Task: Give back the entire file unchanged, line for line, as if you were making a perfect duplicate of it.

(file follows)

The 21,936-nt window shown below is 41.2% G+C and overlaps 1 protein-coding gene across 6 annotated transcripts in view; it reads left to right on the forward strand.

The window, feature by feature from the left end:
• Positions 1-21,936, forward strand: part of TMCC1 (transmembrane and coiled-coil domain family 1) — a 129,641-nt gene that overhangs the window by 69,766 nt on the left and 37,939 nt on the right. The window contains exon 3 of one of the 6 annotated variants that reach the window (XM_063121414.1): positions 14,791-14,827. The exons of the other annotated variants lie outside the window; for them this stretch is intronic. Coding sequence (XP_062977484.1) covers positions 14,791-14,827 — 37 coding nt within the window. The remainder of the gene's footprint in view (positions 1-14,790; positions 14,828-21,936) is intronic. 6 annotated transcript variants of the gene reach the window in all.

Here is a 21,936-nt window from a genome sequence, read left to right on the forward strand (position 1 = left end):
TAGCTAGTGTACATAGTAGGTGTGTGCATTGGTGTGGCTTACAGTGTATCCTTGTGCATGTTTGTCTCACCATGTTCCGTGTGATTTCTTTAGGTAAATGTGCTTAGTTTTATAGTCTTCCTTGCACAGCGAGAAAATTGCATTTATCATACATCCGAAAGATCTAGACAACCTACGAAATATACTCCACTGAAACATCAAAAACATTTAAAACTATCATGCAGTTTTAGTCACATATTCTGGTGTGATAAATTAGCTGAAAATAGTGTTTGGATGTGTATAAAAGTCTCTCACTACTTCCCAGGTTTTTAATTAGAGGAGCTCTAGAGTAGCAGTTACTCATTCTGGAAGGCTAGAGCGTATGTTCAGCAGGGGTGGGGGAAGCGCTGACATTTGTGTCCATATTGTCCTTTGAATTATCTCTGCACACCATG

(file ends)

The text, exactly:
The 21,936-nt window shown below is 41.2% G+C and overlaps 1 protein-coding gene across 6 annotated transcripts in view; it reads left to right on the forward strand.

The window, feature by feature from the left end:
• Positions 1-21,936, forward strand: part of TMCC1 (transmembrane and coiled-coil domain family 1) — a 129,641-nt gene that overhangs the window by 69,766 nt on the left and 37,939 nt on the right. The window contains exon 3 of one of the 6 annotated variants that reach the window (XM_063121414.1): positions 14,791-14,827. The exons of the other annotated variants lie outside the window; for them this stretch is intronic. Coding sequence (XP_062977484.1) covers positions 14,791-14,827 — 37 coding nt within the window. The remainder of the gene's footprint in view (positions 1-14,790; positions 14,828-21,936) is intronic. 6 annotated transcript variants of the gene reach the window in all.

Here is a 21,936-nt window from a genome sequence, read left to right on the forward strand (position 1 = left end):
TAGCTAGTGTACATAGTAGGTGTGTGCATTGGTGTGGCTTACAGTGTATCCTTGTGCATGTTTGTCTCACCATGTTCCGTGTGATTTCTTTAGGTAAATGTGCTTAGTTTTATAGTCTTCCTTGCACAGCGAGAAAATTGCATTTATCATACATCCGAAAGATCTAGACAACCTACGAAATATACTCCACTGAAACATCAAAAACATTTAAAACTATCATGCAGTTTTAGTCACATATTCTGGTGTGATAAATTAGCTGAAAATAGTGTTTGGATGTGTATAAAAGTCTCTCACTACTTCCCAGGTTTTTAATTAGAGGAGCTCTAGAGTAGCAGTTACTCATTCTGGAAGGCTAGAGCGTATGTTCAGCAGGGGTGGGGGAAGCGCTGACATTTGTGTCCATATTGTCCTTTGAATTATCTCTGCACACCATG